“No man’s lands,” the edge, eros at the edge “beyond the middle range” ... dances are like that ‘beyond the middle-range,’ although often set within a form there is enormous eros in the tangled tango... words and paper, thought and deed, from here to there ... echos of my recent dream ... the eros of the Sufi Dance floor has definitely invaded my life, singing it’s own tune, keeping it’s own time.

So Great Grandfather Joseph awakens in me a deep sense of longing and yet an even deeper sense of connection; the dance celebrating an alchemical coniunctio perhaps... for as Llewellyn Vaughan - Lee says in The Lover and the Serpent:

“In the very depths of the psyche are the archetypes, the primordial beings or energies that form the very basis of our existence. They form the structure of the psyche. Revered in the ancient world as gods, it is the archetypes which give meaning to our individual lives - Jung called them ‘determinates of meaning’. And yet, over the past centuries, with our belief in rationalism and our devaluing of the inner world of the soul, we have have forgotten about them, just as we have forgotten about the importance of the symbolic images with which they communicate with us. We are only just beginning to rediscover the meaning of this language of images, we are just beginning to reconnect ourselves with these inner gods. For these great beings or energies are a part of us, and only need to be remembered and revalued for their healing and transformative power to flow into our lives. Our relationship to the archetypes can restore much of the sacred meaning to life that for many people appears to been have lost. They can help to heal our wounded world.” (64)

A conversation I had with my friend Jordan seems indicative of the elastic borders of a Sufi life. Jordan asked me, if I could make just one cosmic leap in time where I might want to go. “Back to the beginning”, I replied instantly. “Why there?” he asked. “What’s the rush; if I got here before I can get here again.” I said “and I wouldn’t mind a check in with the Beginning, be that what it may!” Such a conversation. So like the uroboros, my history marches full circle into my future as Grandpa Joseph waltzes into my life, and as I delve deeper into my dream I spiral deeper into my dance. As time marches through my memory all of Life becomes my alphabet and age-old symbols summon: like shoes, especially the shoes in My Sufi Dream.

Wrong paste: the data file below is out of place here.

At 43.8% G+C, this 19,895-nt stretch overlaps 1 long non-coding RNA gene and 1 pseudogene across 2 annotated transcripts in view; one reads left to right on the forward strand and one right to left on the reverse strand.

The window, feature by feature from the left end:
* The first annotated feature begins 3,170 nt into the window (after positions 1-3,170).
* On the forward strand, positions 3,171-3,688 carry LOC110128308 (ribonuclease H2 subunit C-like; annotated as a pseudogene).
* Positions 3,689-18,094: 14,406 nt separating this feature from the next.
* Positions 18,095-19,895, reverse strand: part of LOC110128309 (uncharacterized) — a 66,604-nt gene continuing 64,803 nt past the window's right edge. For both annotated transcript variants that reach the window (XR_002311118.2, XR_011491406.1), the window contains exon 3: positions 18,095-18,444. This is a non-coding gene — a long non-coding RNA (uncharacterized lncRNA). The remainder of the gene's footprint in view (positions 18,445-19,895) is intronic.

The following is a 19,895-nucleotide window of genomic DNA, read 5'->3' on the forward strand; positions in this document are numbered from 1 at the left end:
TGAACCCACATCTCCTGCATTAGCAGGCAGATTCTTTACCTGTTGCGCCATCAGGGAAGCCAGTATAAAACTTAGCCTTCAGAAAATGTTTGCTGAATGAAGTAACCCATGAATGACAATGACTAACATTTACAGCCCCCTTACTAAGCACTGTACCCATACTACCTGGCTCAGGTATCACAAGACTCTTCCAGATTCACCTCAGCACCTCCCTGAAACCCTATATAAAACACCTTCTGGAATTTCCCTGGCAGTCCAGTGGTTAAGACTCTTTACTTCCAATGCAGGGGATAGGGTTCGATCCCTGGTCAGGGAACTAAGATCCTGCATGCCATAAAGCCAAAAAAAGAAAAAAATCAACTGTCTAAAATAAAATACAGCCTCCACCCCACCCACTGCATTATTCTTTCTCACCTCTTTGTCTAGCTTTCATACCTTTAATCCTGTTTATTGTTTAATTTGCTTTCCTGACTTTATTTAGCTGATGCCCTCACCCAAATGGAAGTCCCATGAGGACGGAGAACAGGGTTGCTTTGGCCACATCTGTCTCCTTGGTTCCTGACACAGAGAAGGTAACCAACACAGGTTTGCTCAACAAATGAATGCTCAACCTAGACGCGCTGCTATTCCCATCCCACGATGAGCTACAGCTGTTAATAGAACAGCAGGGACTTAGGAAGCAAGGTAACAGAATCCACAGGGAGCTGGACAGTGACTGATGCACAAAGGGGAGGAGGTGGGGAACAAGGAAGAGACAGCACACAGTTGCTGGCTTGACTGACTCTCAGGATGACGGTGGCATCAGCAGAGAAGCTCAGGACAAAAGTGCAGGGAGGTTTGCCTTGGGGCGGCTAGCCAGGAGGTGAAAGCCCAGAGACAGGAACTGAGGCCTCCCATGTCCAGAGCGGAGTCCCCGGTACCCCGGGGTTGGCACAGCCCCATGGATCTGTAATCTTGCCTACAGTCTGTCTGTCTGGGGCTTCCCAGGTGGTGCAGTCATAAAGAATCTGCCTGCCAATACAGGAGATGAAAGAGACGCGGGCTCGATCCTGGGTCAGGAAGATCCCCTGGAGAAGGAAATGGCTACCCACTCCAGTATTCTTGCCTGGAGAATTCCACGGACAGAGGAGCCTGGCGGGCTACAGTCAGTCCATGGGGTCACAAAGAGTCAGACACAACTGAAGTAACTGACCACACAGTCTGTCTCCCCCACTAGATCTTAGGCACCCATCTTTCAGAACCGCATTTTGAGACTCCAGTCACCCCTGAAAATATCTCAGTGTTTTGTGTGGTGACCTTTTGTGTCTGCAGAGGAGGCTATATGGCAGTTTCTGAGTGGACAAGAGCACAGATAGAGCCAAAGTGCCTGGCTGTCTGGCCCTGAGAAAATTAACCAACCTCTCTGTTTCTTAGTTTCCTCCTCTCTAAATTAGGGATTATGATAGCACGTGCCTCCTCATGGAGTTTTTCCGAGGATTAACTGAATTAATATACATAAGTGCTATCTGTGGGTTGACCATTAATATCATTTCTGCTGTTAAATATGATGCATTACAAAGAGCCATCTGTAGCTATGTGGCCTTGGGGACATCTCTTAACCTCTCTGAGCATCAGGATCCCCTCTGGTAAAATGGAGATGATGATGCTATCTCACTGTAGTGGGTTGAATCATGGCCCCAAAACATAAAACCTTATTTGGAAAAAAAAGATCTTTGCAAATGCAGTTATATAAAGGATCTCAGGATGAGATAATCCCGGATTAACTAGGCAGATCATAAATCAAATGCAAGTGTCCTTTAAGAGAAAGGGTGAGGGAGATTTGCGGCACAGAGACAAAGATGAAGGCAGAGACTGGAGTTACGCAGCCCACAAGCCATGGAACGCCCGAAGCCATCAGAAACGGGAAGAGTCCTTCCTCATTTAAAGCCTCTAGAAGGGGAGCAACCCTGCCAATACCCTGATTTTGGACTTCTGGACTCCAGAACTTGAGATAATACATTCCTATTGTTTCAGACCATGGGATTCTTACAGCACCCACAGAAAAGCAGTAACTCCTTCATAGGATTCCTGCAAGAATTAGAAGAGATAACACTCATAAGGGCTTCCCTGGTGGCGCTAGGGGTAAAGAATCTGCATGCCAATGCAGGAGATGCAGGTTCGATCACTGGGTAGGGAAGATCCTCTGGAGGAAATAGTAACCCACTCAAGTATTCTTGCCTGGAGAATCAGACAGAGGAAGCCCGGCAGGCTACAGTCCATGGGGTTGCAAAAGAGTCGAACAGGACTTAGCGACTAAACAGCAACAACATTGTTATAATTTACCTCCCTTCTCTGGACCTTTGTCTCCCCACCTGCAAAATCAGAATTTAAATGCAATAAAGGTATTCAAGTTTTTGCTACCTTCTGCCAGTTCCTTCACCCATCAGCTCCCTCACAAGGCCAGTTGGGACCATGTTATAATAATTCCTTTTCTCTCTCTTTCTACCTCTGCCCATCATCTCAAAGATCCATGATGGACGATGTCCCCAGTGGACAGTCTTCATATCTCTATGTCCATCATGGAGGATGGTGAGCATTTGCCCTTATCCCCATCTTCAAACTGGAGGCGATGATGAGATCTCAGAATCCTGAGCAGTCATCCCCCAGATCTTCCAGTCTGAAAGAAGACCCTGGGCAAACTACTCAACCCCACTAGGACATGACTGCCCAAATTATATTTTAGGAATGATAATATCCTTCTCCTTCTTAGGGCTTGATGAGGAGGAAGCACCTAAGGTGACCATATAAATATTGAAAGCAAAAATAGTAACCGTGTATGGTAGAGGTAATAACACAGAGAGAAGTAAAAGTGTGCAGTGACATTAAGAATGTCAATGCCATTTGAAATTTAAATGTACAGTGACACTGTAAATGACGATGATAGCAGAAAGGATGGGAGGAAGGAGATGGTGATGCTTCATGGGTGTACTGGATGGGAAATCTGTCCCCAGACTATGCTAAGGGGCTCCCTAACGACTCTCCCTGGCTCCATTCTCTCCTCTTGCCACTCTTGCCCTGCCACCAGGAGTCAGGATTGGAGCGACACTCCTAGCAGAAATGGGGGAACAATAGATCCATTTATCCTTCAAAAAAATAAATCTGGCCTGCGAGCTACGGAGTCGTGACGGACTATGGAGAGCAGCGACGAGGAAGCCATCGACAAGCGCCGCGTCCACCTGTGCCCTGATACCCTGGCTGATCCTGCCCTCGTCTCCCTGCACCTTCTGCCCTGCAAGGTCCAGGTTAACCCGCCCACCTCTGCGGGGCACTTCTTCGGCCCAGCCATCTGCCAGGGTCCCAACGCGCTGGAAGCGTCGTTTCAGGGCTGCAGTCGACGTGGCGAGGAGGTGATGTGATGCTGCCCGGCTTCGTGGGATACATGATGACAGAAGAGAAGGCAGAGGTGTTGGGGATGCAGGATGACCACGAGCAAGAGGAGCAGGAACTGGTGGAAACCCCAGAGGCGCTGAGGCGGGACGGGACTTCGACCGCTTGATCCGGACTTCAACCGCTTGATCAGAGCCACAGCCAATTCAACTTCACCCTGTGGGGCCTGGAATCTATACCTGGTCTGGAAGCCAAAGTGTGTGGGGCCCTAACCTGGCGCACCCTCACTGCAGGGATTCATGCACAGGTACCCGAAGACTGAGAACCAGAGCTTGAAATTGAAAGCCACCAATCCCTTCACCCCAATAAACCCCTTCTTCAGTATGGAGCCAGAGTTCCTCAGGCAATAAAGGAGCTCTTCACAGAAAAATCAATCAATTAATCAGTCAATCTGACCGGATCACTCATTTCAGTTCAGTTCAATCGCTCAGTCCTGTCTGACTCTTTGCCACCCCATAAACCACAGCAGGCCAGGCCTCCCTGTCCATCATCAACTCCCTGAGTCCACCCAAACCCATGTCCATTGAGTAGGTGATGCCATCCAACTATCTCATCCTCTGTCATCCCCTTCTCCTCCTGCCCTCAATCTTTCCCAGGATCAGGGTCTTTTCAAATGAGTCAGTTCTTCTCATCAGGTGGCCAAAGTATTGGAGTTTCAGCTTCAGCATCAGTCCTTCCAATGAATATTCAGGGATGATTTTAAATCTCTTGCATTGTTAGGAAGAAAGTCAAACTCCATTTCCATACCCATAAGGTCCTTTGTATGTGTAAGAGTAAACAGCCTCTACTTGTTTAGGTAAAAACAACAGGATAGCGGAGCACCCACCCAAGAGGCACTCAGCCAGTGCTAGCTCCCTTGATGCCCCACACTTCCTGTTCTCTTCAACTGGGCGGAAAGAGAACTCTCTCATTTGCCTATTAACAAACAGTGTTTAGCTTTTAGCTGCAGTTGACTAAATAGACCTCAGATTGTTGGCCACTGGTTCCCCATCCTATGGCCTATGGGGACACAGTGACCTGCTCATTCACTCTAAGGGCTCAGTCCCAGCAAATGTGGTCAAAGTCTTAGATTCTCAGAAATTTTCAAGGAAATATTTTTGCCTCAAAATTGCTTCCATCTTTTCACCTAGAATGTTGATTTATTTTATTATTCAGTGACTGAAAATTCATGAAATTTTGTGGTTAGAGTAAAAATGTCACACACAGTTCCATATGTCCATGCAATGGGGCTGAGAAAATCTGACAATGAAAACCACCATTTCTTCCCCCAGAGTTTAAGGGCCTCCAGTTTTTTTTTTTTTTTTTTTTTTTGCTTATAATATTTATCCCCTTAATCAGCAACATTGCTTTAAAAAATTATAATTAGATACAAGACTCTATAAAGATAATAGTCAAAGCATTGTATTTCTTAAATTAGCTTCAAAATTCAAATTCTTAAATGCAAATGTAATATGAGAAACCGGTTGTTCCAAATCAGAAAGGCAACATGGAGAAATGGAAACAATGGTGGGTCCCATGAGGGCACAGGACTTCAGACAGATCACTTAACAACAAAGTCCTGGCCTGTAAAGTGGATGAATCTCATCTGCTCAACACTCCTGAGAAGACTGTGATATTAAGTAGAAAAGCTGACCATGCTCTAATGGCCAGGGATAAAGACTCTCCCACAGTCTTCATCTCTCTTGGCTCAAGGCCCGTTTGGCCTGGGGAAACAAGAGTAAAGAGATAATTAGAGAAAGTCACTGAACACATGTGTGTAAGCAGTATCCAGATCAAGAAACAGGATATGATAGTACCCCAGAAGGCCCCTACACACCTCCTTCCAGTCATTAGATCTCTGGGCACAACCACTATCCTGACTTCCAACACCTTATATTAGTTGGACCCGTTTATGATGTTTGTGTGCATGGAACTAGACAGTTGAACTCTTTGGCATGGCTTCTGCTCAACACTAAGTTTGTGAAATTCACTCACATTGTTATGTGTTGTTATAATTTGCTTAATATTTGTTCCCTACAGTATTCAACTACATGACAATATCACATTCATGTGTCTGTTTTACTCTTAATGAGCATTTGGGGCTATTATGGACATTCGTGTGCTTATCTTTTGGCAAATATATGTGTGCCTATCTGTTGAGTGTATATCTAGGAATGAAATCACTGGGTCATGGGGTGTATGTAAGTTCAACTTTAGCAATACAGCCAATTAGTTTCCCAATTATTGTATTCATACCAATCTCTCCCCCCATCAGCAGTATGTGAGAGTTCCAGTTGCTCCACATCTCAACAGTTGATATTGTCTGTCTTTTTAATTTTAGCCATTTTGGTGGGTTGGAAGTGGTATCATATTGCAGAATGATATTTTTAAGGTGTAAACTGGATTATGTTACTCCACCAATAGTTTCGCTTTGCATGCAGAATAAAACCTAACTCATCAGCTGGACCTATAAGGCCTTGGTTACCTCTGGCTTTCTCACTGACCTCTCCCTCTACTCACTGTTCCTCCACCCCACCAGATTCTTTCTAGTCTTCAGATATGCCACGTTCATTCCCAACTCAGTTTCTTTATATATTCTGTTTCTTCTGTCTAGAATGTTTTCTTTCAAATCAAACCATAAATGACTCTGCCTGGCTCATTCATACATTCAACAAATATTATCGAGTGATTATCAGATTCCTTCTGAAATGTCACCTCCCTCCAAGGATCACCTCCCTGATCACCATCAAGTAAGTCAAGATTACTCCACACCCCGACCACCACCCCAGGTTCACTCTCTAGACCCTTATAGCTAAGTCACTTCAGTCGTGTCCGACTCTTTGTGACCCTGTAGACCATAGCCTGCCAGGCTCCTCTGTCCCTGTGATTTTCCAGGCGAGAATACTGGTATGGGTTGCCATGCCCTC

For me, the most haunting part of the dream, the part which resonates at the very deepest level has been the imago of the shoes. As a motif, shoes have starred in many of my dreams and black shoes in particular are amongst the regular cast of characters. Shoes; all kinds, all styles, all black. One’s stance in life; the interface of sole and The Mother ... Sole and soul; the Dance floor of Life, “no man’s lands”, life at the edge, on one’s feet ... dancing. Black boots, feet firmly on the ground. In my dream, those well - worn Rabbi boots are also a far off memory of black dancing boots summoning Eros onto the dance floor! Come to me... come to me.

The dance ... the magic part of the dream, alchemy at its finest moment or the Daughter redeemed by Dancing with Dad or Grandfather Wisdom comes calling ... the dance announces the probability of Birth, meta-physical to be sure perhaps around nine months later. And of course nine months later at the end of July 1994, I had a dream where

“I entered my bedroom and found an ever growing number of moths in cocoons on the ceiling with a large three foot one in the center...”

Birthing Psyche; quite the off-spring! And as I go downstairs this morning a small moth dances out of my hair into the hallway; living dreams; Sufi dreams. So that is how Sufi dreams can go, and what happens when one has the impertinence to try and untangle them.